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Global plan for recovery and reform: the G20 London summit

With the EU at the forefront, leaders from the world’s largest 20 economies met in London at the latest G20 summit on 2 April to agree a coordinated action plan to put the world economy back on a growth path and to reform global financial institutions.

Both the financial crisis and its economic fallout have gone from local to global. Despite the rapid and coordinated global responses so far, the world is not out of the woods yet. Most forecasters predict that the global economy will shrink in 2009, to an extent which has not occurred since World War II, and the International Labour Organisation forecasts that 50 million jobs could be lost by the end of the year. The situation has become so serious that the International Monetary Fund chief Dominique Strauss-Kahn is calling it the ‘Great Recession’.

Against this backdrop, the leaders of the so-called Group of Twenty, a group of the world’s largest 20 economies who together represent 85% of the global economy, met in London. Hosted by UK Prime Minister Gordon Brown, the assembled leaders included US President Barack Obama, French President Nicolas Sarkozy,German Chancellor Angela Merkel, Italian Prime Minister Silvio Berlusconi, European Commission President José Manuel Barroso, China’s President Hu Jintao, as well as the leaders of Japan, Russia, India, Brazil and the other G20 members. They gathered to hammer out the next phase of their coordinated approach to charting a course out of the current crisis.

The G20 agreed a bold US$1 trillion (€800 billion) package to help the global economy turn the corner. “The decisions taken today are much more ambitious than was expected,” commented Commission President José Manuel Barroso. “That is the result of hard work but also of the spirit in which the discussions were conducted.”

Jump-starting the economy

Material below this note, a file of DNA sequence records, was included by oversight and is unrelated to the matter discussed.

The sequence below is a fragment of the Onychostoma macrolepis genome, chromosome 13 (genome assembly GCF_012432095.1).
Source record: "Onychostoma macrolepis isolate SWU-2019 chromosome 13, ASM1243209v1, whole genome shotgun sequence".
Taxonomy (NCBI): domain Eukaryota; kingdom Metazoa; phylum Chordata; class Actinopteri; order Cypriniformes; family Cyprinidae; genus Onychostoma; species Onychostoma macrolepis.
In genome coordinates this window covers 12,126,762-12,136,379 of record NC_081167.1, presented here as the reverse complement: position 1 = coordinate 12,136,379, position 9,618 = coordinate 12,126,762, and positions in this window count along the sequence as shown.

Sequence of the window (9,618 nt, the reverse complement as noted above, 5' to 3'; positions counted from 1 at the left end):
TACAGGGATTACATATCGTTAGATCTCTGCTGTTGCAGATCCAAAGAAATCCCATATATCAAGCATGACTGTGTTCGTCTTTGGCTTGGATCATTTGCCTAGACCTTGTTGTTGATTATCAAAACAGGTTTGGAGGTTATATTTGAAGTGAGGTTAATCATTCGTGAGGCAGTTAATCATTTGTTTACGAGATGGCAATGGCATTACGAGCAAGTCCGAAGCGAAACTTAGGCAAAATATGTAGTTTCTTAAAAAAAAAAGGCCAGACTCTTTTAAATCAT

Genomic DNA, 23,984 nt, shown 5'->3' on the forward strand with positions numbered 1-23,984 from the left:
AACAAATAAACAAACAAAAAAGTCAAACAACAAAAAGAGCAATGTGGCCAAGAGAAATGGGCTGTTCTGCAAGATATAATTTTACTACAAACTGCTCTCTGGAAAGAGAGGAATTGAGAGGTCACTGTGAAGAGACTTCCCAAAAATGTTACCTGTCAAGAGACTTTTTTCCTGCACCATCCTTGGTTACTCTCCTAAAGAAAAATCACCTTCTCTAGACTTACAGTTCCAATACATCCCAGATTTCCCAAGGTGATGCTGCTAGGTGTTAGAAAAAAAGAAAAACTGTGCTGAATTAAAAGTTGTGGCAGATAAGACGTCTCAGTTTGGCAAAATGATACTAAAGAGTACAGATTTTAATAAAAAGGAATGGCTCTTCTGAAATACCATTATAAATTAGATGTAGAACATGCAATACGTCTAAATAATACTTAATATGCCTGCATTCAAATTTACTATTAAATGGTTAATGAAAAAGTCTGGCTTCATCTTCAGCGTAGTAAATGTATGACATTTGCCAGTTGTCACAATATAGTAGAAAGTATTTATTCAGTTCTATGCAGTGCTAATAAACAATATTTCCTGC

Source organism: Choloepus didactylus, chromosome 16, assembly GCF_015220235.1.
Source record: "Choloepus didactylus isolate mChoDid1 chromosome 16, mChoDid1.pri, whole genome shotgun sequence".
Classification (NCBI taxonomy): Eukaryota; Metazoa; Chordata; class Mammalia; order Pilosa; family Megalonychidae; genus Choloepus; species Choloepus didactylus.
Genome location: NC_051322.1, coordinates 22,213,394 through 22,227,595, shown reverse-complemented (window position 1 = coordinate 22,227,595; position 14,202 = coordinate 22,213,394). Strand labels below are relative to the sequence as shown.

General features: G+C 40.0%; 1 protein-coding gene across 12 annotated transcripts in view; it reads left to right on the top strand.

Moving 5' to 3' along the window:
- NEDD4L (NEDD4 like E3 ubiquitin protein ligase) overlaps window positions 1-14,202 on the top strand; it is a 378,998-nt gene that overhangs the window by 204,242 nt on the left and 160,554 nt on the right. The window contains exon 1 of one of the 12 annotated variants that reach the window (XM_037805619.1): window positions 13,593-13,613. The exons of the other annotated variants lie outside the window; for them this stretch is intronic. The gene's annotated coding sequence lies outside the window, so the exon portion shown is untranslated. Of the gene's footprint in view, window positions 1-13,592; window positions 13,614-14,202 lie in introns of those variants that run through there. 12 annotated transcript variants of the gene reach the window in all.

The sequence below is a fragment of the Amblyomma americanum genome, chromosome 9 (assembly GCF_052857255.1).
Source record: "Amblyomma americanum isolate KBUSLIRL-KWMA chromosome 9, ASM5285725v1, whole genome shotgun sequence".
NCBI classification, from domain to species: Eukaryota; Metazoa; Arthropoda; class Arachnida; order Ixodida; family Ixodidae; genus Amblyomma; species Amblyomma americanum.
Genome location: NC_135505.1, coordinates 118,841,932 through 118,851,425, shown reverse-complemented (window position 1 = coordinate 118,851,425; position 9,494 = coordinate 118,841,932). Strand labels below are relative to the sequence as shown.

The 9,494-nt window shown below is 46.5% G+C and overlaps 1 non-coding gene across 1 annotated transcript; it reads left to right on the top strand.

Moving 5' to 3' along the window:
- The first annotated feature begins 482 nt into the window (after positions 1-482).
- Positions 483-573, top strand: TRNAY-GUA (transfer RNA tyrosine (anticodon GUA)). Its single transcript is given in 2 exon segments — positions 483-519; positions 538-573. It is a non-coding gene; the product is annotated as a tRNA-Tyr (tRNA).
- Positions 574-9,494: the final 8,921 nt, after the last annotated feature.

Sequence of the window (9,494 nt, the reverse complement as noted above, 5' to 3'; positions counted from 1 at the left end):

Prior to the summit, G20 finance ministers and central bank governors met to pave the way to an action plan which focuses on restoring global growth and strengthening the international financial system.

In order to kick-start global growth, the G20 summit agreed to do everything necessary to unblock credit flows and implement swiftly the economic stimulus measures announced so far in order to boost global demand and create jobs. “The key to recovery is boosting global demand. Demand means jobs. And jobs are our first priority,” commented Barroso.

“In Europe, our fiscal effort is over €400 billion. It will rise to nearer €500 billion. The priority is now to implement the discretionary part of it quickly, and in full,” Barroso noted.

In addition, G20 leaders agreed to support emerging and developing economies to cope with the reversal in international capital flows. The World Bank estimates that emerging economies will face a combined financing gap in 2009 of at least $270 billion and possibly as much as $700 billion. Towards that end, the G20 has decided to triple the IMF’s ‘war chest’ to up to $750 billion, as well as agreeing a $250 billion increase in global money supply. Leaders also agreed to reinforce the tools available to the IMF, so that in future the Fund will not just be able to react to crises but will be in a better position to help prevent them.

From recovery to reform

The G20 also agreed on ambitious measures to reform and strengthen the international financial system to help avoid another crisis, including enhanced regulation of major markets, tougher post-recovery financial regulation, and strengthened international co-operation to prevent and resolve crises. In future, regulations will apply to every bank, everywhere, every time. Among the groundbreaking initiatives are new rules on bank pay and bonuses, a blacklist of tax havens that could lead to sanctions and making large hedge funds ‘for the first time’ subject to regulatory oversight. Such reform ought to make global financial systems more resilient to shocks, as well as more efficient, equitable and sustainable.

The G20 summit delivered a strong message of global unity in the face of the ongoing crisis. The fact that G20 members have been able to agree to coordinate so closely is a considerable achievement. A major driving force behind this success has been European leadership. “The European mark is clear in the conclusions. With our friends and partners, a united EU is driving this process,” said Barroso.

Further information

Further information

G20 summit news on the Europa server

G20 London summit